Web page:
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A pair of cardiologists combed the scientific literature for studies on effective ways to treat blood pressure and concluded, in a new paper, that there are good data that some of the nondrug remedies work, but there is scant evidence for others. Kevin Woolf, a cardiologist at the University of Rochester Medical Center and one author of the new paper. Among the top recommendations from physicians for patients trying to control high blood pressure, or hypertension, without drugs: exercise, a change in diet, and limiting alcohol intake.

But over-the-counter supplements can also have their place in a treatment plan, the researchers said. The DASH Dietary Approaches to Stop Hypertension plan includes lowering sodium intake and eating whole grains, fruits, vegetables and low-fat dairy products. The researchers looked at studies of nine dietary supplements, including garlic, calcium, vitamin D, fish oil and soy protein.

The evidence was strongest, Woolf said, for the effectiveness of potassium and coenzyme Q10 supplements on lowering blood pressure. Both need to be studied more, he said, but the data so far indicate that both work better than a placebo at reducing blood pressure. The other dietary supplements may do little to treat hypertension, but there's no harm in trying them, the researchers said.

Is medication a part of your high blood pressure (HBP) treatment?

Among the herbal supplements the researchers looked at were hawthorne, mistletoe and forskolin, an Indian plant. None were shown to lower blood pressure, and they may even be harmful, the study said. Mistletoe, for example, is toxic at high concentrations. And other pills found in your medicine cabinet, Woolf pointed out, can even worsen hypertension. Johns Wort, ephedra and licorice — all available over-the-counter — have been shown to increase blood pressure. There are many prescription medications used for the treatment of hypertension. These medications fall into categories based on their different mechanisms of action.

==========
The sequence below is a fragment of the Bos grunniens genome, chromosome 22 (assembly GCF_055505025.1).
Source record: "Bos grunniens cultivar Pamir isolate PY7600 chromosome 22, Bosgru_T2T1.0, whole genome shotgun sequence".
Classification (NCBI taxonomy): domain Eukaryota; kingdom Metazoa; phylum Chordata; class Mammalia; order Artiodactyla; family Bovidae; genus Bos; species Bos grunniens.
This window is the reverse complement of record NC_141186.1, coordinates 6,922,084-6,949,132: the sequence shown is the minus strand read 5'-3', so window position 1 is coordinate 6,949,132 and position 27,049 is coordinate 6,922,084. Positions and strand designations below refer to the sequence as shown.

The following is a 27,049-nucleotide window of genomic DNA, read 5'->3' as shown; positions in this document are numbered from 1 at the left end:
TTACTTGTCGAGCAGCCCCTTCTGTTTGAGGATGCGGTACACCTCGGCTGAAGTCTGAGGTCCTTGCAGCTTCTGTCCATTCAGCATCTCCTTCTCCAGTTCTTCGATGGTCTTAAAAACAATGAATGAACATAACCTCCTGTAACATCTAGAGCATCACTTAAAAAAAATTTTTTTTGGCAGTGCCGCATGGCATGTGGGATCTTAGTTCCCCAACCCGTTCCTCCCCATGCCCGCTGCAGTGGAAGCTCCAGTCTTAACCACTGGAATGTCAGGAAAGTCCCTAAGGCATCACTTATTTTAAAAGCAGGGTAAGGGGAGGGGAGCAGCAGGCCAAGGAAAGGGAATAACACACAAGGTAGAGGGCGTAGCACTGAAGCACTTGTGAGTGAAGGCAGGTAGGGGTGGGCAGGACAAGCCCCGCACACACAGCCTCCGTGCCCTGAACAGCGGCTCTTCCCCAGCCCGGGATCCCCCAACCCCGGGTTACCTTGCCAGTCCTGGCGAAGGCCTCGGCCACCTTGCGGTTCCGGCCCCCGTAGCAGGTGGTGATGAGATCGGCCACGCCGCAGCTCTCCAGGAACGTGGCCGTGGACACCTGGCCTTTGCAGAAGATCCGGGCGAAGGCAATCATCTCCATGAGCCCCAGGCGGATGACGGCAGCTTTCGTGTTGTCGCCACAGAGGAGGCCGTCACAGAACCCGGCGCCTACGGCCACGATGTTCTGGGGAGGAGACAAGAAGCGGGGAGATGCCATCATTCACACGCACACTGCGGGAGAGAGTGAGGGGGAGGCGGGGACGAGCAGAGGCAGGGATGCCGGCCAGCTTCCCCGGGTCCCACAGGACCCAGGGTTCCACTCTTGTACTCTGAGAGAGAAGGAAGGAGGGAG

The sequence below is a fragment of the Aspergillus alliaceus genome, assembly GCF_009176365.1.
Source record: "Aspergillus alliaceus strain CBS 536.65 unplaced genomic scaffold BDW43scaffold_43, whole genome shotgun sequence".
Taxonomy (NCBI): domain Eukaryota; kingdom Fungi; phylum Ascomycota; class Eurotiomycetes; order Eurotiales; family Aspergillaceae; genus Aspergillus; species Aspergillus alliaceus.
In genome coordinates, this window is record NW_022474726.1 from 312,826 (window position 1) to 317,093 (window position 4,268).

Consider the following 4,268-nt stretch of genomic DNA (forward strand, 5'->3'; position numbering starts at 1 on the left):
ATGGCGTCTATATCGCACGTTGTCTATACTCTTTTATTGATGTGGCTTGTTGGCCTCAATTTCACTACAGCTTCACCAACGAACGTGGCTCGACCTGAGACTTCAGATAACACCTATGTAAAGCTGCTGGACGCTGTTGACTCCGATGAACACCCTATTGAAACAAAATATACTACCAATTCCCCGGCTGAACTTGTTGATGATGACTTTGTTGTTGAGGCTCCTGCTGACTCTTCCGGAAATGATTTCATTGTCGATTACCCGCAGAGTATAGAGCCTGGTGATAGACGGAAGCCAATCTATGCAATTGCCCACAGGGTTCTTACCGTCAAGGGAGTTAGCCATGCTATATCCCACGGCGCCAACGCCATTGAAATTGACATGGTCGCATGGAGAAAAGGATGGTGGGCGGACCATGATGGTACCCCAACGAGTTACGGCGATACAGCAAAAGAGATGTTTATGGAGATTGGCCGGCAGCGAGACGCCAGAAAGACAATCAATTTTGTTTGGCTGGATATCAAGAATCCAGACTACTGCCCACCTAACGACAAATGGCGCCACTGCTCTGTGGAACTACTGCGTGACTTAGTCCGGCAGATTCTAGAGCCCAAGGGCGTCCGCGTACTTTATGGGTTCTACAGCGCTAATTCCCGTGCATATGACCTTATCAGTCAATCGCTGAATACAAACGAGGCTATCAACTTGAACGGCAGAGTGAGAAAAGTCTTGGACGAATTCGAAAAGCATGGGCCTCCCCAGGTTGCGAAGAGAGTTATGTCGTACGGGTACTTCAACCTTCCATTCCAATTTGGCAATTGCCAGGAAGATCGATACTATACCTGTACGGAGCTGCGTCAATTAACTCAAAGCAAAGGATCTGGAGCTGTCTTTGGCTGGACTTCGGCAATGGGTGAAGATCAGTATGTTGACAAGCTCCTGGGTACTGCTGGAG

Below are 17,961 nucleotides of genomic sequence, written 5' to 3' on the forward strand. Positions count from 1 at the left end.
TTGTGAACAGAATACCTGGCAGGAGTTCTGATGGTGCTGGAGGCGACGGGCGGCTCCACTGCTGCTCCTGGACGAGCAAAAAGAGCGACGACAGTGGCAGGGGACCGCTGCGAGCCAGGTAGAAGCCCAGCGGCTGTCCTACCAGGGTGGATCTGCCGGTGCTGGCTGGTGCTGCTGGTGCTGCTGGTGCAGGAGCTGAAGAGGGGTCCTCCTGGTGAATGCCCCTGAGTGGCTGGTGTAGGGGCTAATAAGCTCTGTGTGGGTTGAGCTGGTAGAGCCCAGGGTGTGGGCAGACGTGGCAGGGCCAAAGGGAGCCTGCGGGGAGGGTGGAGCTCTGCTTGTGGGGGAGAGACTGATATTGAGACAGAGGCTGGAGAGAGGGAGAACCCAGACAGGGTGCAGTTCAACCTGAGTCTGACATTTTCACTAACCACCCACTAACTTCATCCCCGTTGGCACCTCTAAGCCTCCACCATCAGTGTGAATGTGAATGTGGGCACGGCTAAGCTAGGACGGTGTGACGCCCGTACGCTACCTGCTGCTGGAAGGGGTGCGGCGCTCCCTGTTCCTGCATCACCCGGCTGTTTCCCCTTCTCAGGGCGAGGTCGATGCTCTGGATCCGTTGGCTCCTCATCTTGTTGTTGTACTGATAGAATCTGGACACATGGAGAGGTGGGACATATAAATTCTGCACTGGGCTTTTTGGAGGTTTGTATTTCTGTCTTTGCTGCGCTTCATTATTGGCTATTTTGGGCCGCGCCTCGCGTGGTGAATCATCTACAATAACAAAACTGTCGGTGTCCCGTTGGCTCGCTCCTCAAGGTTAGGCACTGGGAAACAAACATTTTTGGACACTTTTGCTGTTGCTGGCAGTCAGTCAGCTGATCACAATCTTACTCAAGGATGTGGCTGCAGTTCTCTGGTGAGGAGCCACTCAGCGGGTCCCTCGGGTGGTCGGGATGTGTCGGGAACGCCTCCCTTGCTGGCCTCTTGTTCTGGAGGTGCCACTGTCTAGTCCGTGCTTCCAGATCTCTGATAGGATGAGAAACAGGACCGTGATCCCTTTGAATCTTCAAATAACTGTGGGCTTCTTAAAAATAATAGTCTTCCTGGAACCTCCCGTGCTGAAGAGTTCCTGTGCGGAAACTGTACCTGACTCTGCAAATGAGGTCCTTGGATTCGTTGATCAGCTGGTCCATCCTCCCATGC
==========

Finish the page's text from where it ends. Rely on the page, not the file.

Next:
How to Prevent High Blood Pressure

In general, if you have hypertension, it is likely that you will need to be treated for the duration of your life to maintain this target blood pressure. They are believed to lower blood pressure by reducing the volume of fluid circulating in the blood vessels. Examples of these drugs include:. Examples of ACE inhibitors include:. Side effects include constipation, leg swelling, and headaches.

Herbs and Supplements for Hypertension

Examples include:. Beta-blocker examples include:. ARBs include:.

Lotensin minoxidil is a vasodilator. It works by causing blood vessels to relax and widen, which lowers the pressure necessary to push blood through them. Minoxidil doesn't act directly on the blood vessels. It stimulates the action of an enzyme to produce chemicals that facilitate the relaxation of blood vessels.

Use of a single antihypertensive medication is referred to as monotherapy. If one medication is not effective or if it causes intolerable side effects, your doctor may switch to another monotherapy, and then to a third, if necessary. Sometimes, combining medications that have a different mechanism of action can enhance the therapeutic effects without exacerbating the side effects. Resistant hypertension is defined as blood pressure that remains well above the target goals despite the use of optimal, three-drug therapy. There are some natural remedies that may lower blood pressure, particularly if you have pre-hypertension.

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This Doctor Discussion Guide has been sent to. Though this doesn't happen to everyone who uses these medications, this may be a concern for you, especially if you are taking a drug for the first time. Looking to start a diet to better manage your high blood pressure? Our nutrition guide can help. Thank you, , for signing up.

10 ways to control high blood pressure without medication - Mayo Clinic

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Monotherapy and Combination Therapy. Resistant Hypertension.

10 ways to control high blood pressure without medication

There are a few things that can cause resistant hypertension:. Not taking medications as prescribed Secondary hypertension Fluid retention, often the result of kidney failure. Garlic : Garlic has long been thought to reduce hypertension. Studies show that garlic extract can lower blood pressure, although the optimal dose, frequency, and form are not well established.